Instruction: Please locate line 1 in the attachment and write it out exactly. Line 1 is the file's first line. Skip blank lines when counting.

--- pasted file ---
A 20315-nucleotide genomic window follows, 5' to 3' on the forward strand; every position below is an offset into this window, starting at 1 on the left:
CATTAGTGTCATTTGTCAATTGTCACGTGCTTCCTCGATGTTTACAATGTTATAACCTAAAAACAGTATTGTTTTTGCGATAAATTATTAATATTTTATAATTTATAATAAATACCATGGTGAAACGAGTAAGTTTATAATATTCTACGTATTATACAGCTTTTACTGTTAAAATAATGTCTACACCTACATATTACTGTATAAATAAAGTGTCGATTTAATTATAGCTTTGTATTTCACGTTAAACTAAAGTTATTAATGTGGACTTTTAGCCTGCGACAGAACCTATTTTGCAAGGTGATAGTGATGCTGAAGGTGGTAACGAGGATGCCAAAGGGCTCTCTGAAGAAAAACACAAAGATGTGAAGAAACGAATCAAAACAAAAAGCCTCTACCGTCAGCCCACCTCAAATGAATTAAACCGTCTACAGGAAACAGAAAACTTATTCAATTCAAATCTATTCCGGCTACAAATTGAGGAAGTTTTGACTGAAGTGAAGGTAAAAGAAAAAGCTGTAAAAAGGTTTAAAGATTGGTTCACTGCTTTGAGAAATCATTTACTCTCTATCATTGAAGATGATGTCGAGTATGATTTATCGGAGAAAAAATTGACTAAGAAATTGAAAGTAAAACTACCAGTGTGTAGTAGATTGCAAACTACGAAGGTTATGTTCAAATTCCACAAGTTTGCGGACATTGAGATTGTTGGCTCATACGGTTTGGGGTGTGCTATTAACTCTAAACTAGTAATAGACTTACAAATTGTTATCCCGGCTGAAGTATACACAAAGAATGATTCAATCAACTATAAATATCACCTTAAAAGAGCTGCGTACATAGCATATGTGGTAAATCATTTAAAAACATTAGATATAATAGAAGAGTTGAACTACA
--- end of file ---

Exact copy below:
A 20315-nucleotide genomic window follows, 5' to 3' on the forward strand; every position below is an offset into this window, starting at 1 on the left: